RetroChallenge Day 15 – Post 7 – Anderson-Darling Test Part 2 – CDF Look Up

From the last post the formula for A-squared the test statistic for the Anderson-Darling normality test is :


Where the part in the red box is the cumulative density function for the normal distribution.  This is the area under the normal curve from negative infinity to Yi.  This represents the probability that a variable takes on a values less than or equal Yi.  So this will be a value between 0 and 1.


The values in the CDF table we loaded last time represent the area under the curve from 0 to Yi ( or x depending how you want to name), for a distribution with a mean of 0 and standard deviation of 1.  So to get the area from negative infinity an additional calculation is made.  If x>0 then 0.5 is added to the table value, if x is less than 0 then 1-table value is used.  These examples will clarify, :



So this is great if every distribution had a mean of 0 and standard deviation of 1.  Luckily there is an approach that allows us the use the table for test any sample of data, and it is described in the green box above.  Yi = (xi – xbar) / standard deviation

Using the table created in the last post here is the procedure (in the file STATAD.P) to lookup the table value of a data point X, from a sample with a mean of XBAR and standard deviation of STD, and then calculate the CDF value.   The value is returned in the variable LU, from a call LOOKUPCDF(x, xbar, std, lu);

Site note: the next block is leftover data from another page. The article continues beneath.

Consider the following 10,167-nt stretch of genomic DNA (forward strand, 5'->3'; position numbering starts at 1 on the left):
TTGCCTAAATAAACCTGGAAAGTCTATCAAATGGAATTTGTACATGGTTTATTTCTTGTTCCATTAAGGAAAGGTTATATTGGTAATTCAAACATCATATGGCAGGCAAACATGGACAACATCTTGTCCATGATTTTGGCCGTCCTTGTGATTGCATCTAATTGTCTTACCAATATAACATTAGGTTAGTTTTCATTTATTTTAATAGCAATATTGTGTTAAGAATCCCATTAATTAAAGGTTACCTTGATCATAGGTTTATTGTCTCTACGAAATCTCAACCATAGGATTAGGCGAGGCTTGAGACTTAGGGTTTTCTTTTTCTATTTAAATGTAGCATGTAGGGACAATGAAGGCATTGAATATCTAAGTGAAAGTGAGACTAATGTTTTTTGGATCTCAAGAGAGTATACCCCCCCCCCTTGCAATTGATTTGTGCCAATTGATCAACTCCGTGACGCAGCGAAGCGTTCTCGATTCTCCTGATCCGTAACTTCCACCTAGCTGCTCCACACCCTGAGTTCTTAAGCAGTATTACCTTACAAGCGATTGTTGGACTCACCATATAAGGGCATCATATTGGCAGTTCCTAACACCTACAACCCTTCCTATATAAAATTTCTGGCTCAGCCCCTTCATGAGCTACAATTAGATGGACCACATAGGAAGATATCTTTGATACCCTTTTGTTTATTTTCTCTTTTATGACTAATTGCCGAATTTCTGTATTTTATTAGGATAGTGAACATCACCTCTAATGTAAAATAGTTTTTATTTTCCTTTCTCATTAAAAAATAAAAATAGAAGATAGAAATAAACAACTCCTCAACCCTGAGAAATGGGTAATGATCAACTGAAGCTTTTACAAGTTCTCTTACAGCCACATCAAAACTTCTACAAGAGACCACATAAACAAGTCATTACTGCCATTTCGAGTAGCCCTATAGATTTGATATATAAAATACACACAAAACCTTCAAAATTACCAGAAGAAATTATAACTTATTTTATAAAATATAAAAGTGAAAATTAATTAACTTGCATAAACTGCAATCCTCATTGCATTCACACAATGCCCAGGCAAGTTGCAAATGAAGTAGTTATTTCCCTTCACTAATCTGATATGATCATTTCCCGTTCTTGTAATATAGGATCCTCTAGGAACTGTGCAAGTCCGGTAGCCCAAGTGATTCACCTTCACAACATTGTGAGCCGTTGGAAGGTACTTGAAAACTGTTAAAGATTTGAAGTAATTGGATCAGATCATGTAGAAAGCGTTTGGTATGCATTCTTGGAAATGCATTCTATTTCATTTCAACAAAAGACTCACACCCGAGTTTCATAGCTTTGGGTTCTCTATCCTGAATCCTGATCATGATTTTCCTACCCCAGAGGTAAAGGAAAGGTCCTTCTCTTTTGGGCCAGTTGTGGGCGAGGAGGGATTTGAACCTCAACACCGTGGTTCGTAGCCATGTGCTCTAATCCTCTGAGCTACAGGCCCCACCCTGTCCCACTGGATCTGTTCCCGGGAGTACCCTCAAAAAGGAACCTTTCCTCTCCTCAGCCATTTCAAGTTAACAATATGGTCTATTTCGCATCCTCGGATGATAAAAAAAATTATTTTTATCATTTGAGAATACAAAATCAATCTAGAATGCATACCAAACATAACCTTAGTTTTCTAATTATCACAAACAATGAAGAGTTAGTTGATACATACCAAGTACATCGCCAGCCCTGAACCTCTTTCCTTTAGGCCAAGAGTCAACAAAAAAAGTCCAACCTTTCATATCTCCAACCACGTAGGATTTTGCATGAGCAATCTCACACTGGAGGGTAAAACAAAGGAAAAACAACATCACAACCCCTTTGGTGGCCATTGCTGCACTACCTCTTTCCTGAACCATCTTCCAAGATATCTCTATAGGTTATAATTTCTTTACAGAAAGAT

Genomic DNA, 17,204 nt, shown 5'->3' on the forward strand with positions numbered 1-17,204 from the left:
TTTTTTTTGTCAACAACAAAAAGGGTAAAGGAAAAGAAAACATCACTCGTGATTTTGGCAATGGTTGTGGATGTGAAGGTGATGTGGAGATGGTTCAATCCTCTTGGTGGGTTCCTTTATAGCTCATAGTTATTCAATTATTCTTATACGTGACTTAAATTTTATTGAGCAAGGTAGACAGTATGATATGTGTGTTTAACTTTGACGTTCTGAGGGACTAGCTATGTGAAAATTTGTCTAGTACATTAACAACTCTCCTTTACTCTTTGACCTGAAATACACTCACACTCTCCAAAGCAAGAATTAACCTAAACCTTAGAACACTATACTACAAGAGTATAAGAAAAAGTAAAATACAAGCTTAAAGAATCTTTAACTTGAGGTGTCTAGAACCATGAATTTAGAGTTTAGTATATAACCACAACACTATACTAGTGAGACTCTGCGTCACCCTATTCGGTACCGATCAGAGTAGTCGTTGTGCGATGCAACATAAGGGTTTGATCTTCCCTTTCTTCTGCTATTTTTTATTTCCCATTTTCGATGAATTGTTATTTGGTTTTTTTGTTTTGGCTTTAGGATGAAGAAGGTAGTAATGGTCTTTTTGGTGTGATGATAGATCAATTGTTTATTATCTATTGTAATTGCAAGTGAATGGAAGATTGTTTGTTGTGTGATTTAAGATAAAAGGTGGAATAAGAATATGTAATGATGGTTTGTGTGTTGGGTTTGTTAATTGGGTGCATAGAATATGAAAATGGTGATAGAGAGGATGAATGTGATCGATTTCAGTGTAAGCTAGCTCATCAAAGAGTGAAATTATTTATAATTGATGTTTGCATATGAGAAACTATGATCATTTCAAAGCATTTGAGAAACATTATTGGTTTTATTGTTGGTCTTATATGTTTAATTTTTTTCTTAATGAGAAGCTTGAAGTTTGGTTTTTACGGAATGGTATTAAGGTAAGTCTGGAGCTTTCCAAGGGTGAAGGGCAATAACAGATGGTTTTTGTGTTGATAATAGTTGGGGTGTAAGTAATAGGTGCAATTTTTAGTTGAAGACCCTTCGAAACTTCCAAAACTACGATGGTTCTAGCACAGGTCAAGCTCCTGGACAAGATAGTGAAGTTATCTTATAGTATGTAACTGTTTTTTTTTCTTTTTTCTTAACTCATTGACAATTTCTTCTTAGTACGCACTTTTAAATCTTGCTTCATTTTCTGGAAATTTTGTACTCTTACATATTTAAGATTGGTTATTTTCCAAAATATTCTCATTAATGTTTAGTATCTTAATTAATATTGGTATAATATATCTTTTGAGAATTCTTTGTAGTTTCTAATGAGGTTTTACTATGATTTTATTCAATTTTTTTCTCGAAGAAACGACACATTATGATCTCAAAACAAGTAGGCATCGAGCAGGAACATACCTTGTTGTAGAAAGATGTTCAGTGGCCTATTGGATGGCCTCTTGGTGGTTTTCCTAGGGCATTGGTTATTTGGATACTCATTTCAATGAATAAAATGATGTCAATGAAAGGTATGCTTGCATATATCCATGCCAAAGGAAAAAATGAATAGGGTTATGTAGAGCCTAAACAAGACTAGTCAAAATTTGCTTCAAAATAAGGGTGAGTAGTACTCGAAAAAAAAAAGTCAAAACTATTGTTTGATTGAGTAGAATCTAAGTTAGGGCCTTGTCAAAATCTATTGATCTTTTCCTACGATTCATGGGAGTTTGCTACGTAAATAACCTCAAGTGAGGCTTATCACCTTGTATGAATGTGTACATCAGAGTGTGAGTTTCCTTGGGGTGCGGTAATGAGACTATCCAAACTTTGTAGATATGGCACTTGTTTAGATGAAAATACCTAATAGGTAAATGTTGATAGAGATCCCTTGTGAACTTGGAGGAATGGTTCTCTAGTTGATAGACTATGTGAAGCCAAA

A quick code review

Green arrow : standardize value of X to use the table;
Red arrow :   multiple R by 100 to convert to the table index and store in J
(note: the table is indexed from 0, and is in singled dimensioned unlike the physical table, which has the two lookup values)
Blue Arrow: determine if J is greater or less than 0 and set the pointer to lookup in the table.
Yellow arrow : read the CDF.TBL file using the index K
Gray arrow : using the value looked up and if J is positive or negative make the appropriate adjustment to the table value (add 0.5 J > 0 or subtract from 1 if j<0)


Then the calling procedure can use the value returned in the LU position in the call.

One note here is that this method of opening and reading the table does slow down the calculation, but on the other hand does not require the table to take up valuable memory.  Thus the challenges of our retro computing days, sometimes we had to choose between fast and memory…

The next post will show how this value is used to calculate A-Squared, A-Squared Prime and the P-value for the Anderson-Darling Test.



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